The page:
While the Internet offers many opportunities for community building, some publishers are taking a more in-person approach. “We are extremely aggressive about sending our authors on national tours, more so than other independent publishers,” says Temple, whose company focuses less on the Web than it does on face-to-face book signings and readings. “If you can do special, meaningful events, you can draw people in.”
Trends in 2008
As 2008 is a crucial year for presidential candidates, so it is for the publishers of their books. “Political nonfiction in any election year is always going to dominate the media and most likely the bestseller lists,” says Tart.
Schroeder of AAP predicts that not only will political figures’ own books be showing up on bookshelves, but that “in this political year, we’re going to see an awful lot of nonfiction with people trying to figure out what’s going on in the Middle East, the war, the economy.” In other words, writers will be hashing out these issues as they pertain to potential candidates. And while television is an easy political access point, “People may want to know more than that before they vote,” Schroeder says. “Everyone’s going to be out there reading about what’s going on.”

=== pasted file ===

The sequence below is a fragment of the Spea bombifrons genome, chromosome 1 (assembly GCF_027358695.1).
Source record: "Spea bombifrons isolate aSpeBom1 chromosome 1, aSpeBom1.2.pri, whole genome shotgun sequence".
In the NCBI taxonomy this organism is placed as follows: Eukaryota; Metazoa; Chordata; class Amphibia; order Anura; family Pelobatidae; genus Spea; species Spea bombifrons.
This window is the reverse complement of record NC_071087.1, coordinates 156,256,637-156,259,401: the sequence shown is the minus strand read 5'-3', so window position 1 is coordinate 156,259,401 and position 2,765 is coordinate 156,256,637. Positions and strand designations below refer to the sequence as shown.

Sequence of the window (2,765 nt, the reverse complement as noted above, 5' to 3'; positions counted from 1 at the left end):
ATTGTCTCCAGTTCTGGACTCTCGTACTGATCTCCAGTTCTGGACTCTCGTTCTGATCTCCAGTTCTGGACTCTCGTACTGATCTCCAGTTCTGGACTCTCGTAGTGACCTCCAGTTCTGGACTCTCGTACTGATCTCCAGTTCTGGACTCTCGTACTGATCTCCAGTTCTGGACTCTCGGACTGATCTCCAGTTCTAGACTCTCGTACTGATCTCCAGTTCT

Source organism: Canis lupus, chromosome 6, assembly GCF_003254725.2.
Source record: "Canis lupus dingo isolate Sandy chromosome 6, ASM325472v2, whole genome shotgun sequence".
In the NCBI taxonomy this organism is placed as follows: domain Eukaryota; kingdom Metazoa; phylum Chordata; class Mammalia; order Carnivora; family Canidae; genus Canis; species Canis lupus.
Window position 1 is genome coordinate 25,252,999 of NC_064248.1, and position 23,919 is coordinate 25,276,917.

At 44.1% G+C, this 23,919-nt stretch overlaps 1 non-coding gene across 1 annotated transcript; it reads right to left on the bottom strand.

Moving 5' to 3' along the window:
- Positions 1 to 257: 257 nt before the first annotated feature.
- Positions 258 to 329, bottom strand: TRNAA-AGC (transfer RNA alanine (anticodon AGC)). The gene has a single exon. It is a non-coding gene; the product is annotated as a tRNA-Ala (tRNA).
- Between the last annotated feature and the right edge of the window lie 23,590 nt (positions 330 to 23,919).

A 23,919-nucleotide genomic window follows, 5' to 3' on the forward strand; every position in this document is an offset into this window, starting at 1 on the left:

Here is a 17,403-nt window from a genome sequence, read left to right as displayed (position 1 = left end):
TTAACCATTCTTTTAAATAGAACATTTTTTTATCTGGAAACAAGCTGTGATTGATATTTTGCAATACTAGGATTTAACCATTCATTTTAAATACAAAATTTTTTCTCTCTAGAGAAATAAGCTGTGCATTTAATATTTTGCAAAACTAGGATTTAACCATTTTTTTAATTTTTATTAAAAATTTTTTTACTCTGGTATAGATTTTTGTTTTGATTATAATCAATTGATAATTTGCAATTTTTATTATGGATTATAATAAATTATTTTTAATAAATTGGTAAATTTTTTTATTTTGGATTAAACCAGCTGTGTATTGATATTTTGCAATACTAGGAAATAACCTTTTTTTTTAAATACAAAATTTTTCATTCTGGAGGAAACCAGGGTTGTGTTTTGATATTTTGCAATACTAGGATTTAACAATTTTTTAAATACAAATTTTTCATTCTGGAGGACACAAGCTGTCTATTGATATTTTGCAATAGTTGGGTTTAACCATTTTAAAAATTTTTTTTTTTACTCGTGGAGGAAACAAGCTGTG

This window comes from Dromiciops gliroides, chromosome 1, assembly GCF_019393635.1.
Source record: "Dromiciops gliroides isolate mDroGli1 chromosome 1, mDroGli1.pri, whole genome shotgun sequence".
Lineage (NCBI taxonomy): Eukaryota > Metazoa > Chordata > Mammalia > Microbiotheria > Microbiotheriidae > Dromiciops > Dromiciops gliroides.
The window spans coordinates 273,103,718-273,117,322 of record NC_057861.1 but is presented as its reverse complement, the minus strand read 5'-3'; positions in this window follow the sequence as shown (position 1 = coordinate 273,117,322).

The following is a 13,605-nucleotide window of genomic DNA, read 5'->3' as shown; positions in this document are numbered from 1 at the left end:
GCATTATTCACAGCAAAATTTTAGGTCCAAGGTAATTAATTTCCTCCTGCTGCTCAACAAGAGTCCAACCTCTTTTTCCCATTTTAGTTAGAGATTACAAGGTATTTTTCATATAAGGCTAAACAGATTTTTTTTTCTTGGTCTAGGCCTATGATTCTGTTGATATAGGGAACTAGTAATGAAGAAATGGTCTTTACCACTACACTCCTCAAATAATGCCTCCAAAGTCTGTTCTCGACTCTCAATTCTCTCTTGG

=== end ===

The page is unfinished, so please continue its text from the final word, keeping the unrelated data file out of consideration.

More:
Politics aside, adult trade publishers are excited across the board for what’s yet to come in 2008. Akashic Books is continuing its city-based noir series, a “big marketing success,” according to Temple; Dutton’s Tart is embracing the “return of the big epic novel” with the sequel to Oprah Book Club pick “The Pillars of the Earth”; and Schroeder indicates that film and fiction are collaborating more than ever. “‘The Diving Bell and the Butterfly’—when I read that, I said, ‘There’s no way they can make a movie out of it’—and they’ve done it!” says Schroeder.
Another digital trend for 2008 and beyond is the digital repository, which, according to McCoyd, “contains digitized versions of thousands of frontlist print titles.” Random House and HarperCollins have already embraced this, allowing Web site users to perform keyword searches of the texts of thousands of books. “Right now those two databases [Random House and HarperCollins] are primarily focused on promotion of the printed editions, but Random House has announced plans to make the contents of the digital versions available for sale on a pay-perpage basis,” McCoyd explains.